US Coast Guard officer Christopher Hasson, 누가 선고 13 수감 년 last year on weapons and drugs charges, consulted Breivik’s manifesto for tips on amassing weapons, 에 따르면 another of the papers published by C-REX. Prosecutors alleged that he was a White nationalist who was plotting an attack.
          Within Norway, research indicates that the far right has not gained much appeal overall since the attacks and has been unable to turn out supporters in any numbers on the streets, Ravndal said.
          Of course in Norway, as everywhere else, online activity has grown over these 10 연령,” 그는 말했다. “But whether that reflects a substantial increase of far-right activity or simply mirrors the growth of social media on the internet, that’s very difficult to say.

          Shooting spree

          On that quiet summer day in 2011, Breivik drove a van packed with a homemade fertilizer bomb into Oslo and parked it outside a government office. A few minutes later, it exploded, killing eight people, injuring many more and damaging several buildings.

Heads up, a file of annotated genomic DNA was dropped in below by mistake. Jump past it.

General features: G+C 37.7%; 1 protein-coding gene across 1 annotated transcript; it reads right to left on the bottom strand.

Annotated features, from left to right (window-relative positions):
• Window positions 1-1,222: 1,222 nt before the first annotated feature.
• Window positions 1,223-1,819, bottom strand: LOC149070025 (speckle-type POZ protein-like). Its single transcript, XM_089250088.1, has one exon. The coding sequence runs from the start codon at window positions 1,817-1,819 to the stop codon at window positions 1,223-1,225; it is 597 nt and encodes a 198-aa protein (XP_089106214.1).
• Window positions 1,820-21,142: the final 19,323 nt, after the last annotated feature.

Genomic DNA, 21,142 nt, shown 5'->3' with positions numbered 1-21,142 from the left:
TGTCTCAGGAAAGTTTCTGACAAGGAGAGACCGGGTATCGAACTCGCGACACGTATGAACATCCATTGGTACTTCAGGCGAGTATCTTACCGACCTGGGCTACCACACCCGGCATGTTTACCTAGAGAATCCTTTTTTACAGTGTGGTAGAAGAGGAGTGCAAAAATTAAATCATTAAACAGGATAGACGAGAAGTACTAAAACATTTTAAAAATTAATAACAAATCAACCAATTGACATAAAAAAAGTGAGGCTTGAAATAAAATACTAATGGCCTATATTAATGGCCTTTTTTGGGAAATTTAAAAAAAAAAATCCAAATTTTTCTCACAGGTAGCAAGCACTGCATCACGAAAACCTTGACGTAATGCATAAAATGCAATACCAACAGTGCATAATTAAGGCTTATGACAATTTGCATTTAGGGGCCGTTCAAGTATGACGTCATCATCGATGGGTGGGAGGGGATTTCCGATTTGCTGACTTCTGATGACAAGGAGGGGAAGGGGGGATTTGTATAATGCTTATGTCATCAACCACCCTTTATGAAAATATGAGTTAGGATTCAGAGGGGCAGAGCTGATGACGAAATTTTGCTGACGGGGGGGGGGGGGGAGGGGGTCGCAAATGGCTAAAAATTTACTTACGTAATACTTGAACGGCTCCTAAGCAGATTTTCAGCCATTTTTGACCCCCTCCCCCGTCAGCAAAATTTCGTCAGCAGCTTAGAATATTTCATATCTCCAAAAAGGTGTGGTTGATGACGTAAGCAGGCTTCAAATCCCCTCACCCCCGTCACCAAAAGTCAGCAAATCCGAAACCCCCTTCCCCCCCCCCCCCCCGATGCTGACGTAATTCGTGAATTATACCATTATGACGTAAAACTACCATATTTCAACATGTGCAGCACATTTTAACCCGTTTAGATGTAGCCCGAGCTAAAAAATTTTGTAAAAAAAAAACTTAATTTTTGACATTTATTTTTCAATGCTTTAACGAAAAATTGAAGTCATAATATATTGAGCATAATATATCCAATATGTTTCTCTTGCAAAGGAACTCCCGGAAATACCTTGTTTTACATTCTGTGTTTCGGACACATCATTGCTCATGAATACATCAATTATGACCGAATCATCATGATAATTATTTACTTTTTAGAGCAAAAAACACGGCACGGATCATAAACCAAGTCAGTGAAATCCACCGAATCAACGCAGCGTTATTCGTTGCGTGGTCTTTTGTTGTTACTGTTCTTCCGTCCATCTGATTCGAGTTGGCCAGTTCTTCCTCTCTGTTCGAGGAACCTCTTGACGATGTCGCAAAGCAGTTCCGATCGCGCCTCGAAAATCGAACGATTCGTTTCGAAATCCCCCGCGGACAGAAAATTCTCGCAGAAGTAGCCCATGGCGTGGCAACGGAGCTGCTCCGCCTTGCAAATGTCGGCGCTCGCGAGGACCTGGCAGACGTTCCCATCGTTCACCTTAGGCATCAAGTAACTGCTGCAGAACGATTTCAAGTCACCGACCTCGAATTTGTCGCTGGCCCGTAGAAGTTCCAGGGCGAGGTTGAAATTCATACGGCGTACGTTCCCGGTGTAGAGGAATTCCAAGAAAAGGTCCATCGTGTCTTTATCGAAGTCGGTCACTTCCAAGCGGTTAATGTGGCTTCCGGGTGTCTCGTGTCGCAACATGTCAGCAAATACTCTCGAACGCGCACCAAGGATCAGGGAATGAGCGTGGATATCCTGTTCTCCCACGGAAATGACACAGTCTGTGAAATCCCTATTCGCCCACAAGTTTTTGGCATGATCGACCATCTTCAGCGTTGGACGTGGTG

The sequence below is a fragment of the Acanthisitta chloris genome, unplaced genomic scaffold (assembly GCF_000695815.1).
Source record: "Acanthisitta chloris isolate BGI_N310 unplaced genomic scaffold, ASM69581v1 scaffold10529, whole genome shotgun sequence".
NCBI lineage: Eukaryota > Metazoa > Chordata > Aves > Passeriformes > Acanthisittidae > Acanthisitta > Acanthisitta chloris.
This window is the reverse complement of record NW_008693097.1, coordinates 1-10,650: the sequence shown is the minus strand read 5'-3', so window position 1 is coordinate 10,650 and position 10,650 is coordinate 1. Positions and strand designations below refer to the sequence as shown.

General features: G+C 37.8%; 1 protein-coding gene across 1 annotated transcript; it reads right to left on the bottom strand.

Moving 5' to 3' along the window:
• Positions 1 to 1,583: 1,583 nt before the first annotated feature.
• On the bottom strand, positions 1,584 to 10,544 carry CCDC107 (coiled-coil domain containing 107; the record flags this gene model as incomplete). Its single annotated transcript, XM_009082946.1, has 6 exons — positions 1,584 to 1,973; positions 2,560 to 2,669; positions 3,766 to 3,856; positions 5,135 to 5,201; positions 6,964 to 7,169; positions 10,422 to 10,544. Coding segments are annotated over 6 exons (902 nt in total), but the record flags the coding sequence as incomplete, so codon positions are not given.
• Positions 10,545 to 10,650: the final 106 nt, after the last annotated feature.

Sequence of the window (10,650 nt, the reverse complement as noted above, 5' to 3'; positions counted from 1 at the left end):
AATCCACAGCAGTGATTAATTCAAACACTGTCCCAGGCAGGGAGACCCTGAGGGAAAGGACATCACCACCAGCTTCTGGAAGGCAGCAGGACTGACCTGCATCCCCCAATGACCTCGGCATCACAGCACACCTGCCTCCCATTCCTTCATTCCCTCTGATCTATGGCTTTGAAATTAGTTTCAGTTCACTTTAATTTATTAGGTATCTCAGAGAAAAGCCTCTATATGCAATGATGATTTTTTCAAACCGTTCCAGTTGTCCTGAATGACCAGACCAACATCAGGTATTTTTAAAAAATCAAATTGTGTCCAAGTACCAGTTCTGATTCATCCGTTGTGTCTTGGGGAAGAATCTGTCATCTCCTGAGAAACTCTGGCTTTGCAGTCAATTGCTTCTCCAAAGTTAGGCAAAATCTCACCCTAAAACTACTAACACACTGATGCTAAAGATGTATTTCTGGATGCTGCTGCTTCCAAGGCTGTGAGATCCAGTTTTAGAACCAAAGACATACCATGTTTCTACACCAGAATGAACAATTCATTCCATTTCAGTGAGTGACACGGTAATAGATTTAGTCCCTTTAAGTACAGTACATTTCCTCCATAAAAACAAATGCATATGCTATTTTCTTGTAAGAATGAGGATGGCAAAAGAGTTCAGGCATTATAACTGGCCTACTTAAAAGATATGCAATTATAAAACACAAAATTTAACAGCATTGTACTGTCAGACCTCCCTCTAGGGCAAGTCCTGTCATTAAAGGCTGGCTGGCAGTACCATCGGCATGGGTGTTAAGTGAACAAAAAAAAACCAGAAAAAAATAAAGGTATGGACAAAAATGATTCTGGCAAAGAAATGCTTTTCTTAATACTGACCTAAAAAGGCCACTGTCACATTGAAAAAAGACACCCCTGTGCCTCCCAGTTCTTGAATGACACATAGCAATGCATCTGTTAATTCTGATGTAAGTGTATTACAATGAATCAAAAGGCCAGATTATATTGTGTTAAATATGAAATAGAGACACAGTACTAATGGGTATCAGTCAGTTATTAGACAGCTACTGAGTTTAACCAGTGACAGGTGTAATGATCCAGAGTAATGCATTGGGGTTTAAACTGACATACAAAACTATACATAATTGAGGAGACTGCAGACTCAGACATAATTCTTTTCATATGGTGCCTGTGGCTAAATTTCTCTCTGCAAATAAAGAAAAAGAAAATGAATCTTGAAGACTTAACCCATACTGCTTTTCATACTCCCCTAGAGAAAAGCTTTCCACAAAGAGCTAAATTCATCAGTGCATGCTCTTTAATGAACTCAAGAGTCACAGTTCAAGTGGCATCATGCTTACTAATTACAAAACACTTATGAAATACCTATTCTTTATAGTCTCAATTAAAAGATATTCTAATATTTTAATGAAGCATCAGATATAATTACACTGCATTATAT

Firefighters work at the site of the explosion near government buildings in the Norwegian capital, Oslo, 칠월 22, 2011.

          Breivik, 그 동안에, had set off by car on the 25-mile trip to Utoya Island, where a Labour Party summer youth camp was taking place. Posing as a police officer who was checking on security following the Oslo attack, he caught a ferry to the island and carried out a shooting spree in which 69 people diedmost of them teenagers. Many others were seriously wounded.